Instead Of Cleaning Up Coal Ash Sites, North Carolina Legislators Want To ‘Bail Out’ Duke Energy

North Carolina’s biggest utility has 14 different coal ash storage sites in the state, and none of them are safe. That means the chemicals and heavy metals — including mercury and arsenic — in coal ash, a byproduct of burning coal for power generation, can leach into local water supplies.

The safety issue was demonstrated in dramatic fashion a few years ago, when a coal ash storage pond ruptured, sending millions of gallons of poisonous sludge into North Carolina’s Dan River.

Environmentalists have long been trying to force Duke Energy, the state’s massive utility, to clean up its coal ash sites, but after the Dan River disaster, more legislators got on board, passing the Coal Ash Management Act. It hasn’t exactly gone well.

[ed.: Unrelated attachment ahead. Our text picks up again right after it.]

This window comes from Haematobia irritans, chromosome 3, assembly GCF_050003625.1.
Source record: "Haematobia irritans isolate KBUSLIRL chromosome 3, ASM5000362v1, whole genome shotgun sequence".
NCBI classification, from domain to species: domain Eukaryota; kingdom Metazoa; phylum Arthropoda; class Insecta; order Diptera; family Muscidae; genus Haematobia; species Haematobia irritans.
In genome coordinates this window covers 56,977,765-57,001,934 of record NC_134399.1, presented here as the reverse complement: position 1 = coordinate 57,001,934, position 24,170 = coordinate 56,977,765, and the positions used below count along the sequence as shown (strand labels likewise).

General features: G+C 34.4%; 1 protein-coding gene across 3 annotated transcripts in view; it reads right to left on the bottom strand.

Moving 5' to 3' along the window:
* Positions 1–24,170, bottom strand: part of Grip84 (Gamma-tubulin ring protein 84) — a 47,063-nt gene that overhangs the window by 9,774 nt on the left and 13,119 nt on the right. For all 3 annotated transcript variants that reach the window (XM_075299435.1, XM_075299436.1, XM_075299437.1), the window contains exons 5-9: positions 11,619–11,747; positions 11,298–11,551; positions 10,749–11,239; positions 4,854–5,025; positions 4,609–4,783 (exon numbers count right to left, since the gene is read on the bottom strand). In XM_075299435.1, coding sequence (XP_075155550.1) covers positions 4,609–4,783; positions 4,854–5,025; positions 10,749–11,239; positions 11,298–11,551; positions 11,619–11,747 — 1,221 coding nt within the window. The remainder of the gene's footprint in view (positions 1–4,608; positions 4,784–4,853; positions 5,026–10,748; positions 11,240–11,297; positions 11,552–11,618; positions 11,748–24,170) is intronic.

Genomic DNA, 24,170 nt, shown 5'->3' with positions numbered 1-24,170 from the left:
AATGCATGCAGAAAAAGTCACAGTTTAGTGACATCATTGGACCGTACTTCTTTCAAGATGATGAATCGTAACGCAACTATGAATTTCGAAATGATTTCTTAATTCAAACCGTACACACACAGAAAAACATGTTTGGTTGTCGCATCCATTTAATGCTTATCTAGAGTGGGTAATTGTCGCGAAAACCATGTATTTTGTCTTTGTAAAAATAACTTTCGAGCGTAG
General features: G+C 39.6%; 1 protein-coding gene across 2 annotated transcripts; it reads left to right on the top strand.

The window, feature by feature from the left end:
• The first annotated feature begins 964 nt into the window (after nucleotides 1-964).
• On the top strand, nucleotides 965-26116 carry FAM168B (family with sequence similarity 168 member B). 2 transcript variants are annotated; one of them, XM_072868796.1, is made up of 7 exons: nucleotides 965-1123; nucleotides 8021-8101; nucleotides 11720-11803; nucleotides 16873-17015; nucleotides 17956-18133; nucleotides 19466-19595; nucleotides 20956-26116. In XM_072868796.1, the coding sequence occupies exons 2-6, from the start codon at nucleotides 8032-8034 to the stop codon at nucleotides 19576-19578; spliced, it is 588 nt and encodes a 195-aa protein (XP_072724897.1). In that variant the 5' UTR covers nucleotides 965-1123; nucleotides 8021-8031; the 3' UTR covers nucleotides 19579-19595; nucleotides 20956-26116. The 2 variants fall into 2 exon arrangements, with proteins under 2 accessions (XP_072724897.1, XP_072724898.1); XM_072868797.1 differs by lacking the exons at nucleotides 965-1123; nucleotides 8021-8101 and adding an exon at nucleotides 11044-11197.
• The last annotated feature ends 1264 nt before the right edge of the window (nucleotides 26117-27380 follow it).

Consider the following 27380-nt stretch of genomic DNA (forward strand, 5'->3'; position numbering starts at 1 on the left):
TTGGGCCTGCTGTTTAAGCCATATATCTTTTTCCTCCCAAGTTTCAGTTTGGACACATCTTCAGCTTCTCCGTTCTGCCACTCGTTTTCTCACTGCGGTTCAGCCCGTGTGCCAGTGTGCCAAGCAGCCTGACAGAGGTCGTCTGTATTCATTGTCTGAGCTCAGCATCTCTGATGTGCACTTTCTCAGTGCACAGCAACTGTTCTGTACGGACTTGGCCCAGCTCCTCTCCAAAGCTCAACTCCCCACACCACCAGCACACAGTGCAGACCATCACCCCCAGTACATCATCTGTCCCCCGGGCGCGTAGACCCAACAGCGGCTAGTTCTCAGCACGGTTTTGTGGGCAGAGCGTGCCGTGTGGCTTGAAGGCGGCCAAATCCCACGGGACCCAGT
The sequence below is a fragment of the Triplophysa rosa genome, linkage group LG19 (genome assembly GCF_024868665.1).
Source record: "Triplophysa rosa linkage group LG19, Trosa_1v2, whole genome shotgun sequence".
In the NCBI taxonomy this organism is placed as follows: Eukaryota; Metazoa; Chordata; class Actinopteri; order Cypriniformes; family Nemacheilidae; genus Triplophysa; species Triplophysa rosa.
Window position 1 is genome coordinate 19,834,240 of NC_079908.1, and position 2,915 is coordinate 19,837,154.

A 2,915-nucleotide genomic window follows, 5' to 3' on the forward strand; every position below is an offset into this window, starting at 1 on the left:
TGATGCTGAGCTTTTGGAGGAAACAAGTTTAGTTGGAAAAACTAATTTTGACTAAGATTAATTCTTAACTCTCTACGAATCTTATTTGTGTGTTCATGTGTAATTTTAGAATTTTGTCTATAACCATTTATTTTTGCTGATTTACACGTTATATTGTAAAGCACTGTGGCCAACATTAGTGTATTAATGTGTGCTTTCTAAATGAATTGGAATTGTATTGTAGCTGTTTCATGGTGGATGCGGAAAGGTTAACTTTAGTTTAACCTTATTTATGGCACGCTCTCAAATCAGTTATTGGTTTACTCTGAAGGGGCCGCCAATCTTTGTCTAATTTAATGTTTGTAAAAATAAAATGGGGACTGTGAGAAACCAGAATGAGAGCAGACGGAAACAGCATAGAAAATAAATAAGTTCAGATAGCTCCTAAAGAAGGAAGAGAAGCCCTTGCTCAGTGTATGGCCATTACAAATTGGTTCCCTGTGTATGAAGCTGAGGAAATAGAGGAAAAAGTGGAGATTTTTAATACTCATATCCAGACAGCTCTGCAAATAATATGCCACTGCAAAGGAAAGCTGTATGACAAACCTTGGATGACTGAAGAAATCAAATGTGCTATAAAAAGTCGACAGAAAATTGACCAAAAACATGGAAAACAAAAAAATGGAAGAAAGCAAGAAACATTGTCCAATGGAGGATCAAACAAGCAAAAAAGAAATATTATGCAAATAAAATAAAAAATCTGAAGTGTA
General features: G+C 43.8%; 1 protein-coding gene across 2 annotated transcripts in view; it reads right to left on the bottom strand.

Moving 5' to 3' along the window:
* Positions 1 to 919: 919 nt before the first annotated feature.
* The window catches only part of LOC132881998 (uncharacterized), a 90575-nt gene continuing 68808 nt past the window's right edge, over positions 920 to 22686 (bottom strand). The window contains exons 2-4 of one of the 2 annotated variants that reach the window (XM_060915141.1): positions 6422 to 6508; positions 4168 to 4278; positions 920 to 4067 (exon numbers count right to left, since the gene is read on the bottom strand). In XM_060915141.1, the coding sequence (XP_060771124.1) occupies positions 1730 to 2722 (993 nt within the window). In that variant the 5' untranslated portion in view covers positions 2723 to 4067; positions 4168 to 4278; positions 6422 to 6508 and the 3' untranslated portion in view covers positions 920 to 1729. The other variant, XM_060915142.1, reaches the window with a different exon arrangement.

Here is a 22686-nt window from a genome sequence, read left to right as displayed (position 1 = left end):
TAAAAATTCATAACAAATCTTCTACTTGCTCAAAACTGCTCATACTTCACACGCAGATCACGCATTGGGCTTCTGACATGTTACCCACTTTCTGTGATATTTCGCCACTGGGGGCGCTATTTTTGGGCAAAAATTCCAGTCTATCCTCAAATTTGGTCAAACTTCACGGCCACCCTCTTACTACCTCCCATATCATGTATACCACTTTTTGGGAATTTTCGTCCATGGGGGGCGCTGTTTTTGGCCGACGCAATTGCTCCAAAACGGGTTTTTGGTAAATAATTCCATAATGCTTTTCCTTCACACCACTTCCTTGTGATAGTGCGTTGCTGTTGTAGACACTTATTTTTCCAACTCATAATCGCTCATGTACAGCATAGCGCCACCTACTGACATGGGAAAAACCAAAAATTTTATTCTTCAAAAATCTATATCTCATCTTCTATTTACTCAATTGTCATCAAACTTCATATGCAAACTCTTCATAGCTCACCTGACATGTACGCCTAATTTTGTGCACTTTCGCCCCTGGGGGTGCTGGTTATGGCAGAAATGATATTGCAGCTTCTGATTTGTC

Among other things, the act set up a commission to oversee Duke’s coal ash clean-up efforts, but last year, Gov. Pat McCrory (R), a former Duke executive, sued to dismantle the commission — and won.

It might seem like the legislature is fighting for the people and McCrory is fighting for Duke, but that’s not exactly the case, said Frank Holleman, a senior attorney with the Southern Environmental Law Center who has been fighting coal ash in court.

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Perhaps they should hire a maid service


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